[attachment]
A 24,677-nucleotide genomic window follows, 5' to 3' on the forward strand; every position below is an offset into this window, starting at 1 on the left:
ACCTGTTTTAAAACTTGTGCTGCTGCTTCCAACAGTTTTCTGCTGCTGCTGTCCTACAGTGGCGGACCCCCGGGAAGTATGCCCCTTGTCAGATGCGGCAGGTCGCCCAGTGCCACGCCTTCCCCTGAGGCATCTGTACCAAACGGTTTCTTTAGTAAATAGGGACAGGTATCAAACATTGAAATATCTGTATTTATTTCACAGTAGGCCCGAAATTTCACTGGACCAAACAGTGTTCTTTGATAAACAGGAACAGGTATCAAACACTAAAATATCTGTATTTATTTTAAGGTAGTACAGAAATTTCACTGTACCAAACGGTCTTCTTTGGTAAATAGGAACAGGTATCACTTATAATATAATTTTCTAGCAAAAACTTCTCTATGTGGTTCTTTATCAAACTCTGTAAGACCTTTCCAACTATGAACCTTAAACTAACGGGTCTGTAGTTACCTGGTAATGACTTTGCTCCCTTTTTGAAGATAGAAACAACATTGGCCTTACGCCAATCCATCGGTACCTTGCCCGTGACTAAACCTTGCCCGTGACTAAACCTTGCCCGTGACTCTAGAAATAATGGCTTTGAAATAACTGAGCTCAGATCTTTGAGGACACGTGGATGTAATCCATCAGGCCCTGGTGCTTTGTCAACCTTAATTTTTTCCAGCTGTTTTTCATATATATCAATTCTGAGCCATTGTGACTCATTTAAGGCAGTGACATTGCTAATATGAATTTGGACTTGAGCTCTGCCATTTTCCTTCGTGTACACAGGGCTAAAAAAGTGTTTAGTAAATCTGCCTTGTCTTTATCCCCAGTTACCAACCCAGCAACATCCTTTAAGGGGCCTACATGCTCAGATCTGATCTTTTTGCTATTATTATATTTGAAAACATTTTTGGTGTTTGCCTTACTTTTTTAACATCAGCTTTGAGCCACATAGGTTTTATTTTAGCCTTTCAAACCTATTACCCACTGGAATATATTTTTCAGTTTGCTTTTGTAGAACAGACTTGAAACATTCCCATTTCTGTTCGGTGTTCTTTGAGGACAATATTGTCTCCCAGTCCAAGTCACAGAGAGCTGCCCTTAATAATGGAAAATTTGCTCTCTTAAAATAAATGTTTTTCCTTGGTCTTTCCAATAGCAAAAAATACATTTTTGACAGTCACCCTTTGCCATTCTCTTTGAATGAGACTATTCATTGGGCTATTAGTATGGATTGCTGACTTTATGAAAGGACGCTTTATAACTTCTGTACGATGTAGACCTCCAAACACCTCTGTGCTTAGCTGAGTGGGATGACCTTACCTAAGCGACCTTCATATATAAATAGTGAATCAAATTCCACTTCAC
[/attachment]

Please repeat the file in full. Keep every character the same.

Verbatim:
A 24,677-nucleotide genomic window follows, 5' to 3' on the forward strand; every position below is an offset into this window, starting at 1 on the left:
ACCTGTTTTAAAACTTGTGCTGCTGCTTCCAACAGTTTTCTGCTGCTGCTGTCCTACAGTGGCGGACCCCCGGGAAGTATGCCCCTTGTCAGATGCGGCAGGTCGCCCAGTGCCACGCCTTCCCCTGAGGCATCTGTACCAAACGGTTTCTTTAGTAAATAGGGACAGGTATCAAACATTGAAATATCTGTATTTATTTCACAGTAGGCCCGAAATTTCACTGGACCAAACAGTGTTCTTTGATAAACAGGAACAGGTATCAAACACTAAAATATCTGTATTTATTTTAAGGTAGTACAGAAATTTCACTGTACCAAACGGTCTTCTTTGGTAAATAGGAACAGGTATCACTTATAATATAATTTTCTAGCAAAAACTTCTCTATGTGGTTCTTTATCAAACTCTGTAAGACCTTTCCAACTATGAACCTTAAACTAACGGGTCTGTAGTTACCTGGTAATGACTTTGCTCCCTTTTTGAAGATAGAAACAACATTGGCCTTACGCCAATCCATCGGTACCTTGCCCGTGACTAAACCTTGCCCGTGACTAAACCTTGCCCGTGACTCTAGAAATAATGGCTTTGAAATAACTGAGCTCAGATCTTTGAGGACACGTGGATGTAATCCATCAGGCCCTGGTGCTTTGTCAACCTTAATTTTTTCCAGCTGTTTTTCATATATATCAATTCTGAGCCATTGTGACTCATTTAAGGCAGTGACATTGCTAATATGAATTTGGACTTGAGCTCTGCCATTTTCCTTCGTGTACACAGGGCTAAAAAAGTGTTTAGTAAATCTGCCTTGTCTTTATCCCCAGTTACCAACCCAGCAACATCCTTTAAGGGGCCTACATGCTCAGATCTGATCTTTTTGCTATTATTATATTTGAAAACATTTTTGGTGTTTGCCTTACTTTTTTAACATCAGCTTTGAGCCACATAGGTTTTATTTTAGCCTTTCAAACCTATTACCCACTGGAATATATTTTTCAGTTTGCTTTTGTAGAACAGACTTGAAACATTCCCATTTCTGTTCGGTGTTCTTTGAGGACAATATTGTCTCCCAGTCCAAGTCACAGAGAGCTGCCCTTAATAATGGAAAATTTGCTCTCTTAAAATAAATGTTTTTCCTTGGTCTTTCCAATAGCAAAAAATACATTTTTGACAGTCACCCTTTGCCATTCTCTTTGAATGAGACTATTCATTGGGCTATTAGTATGGATTGCTGACTTTATGAAAGGACGCTTTATAACTTCTGTACGATGTAGACCTCCAAACACCTCTGTGCTTAGCTGAGTGGGATGACCTTACCTAAGCGACCTTCATATATAAATAGTGAATCAAATTCCACTTCAC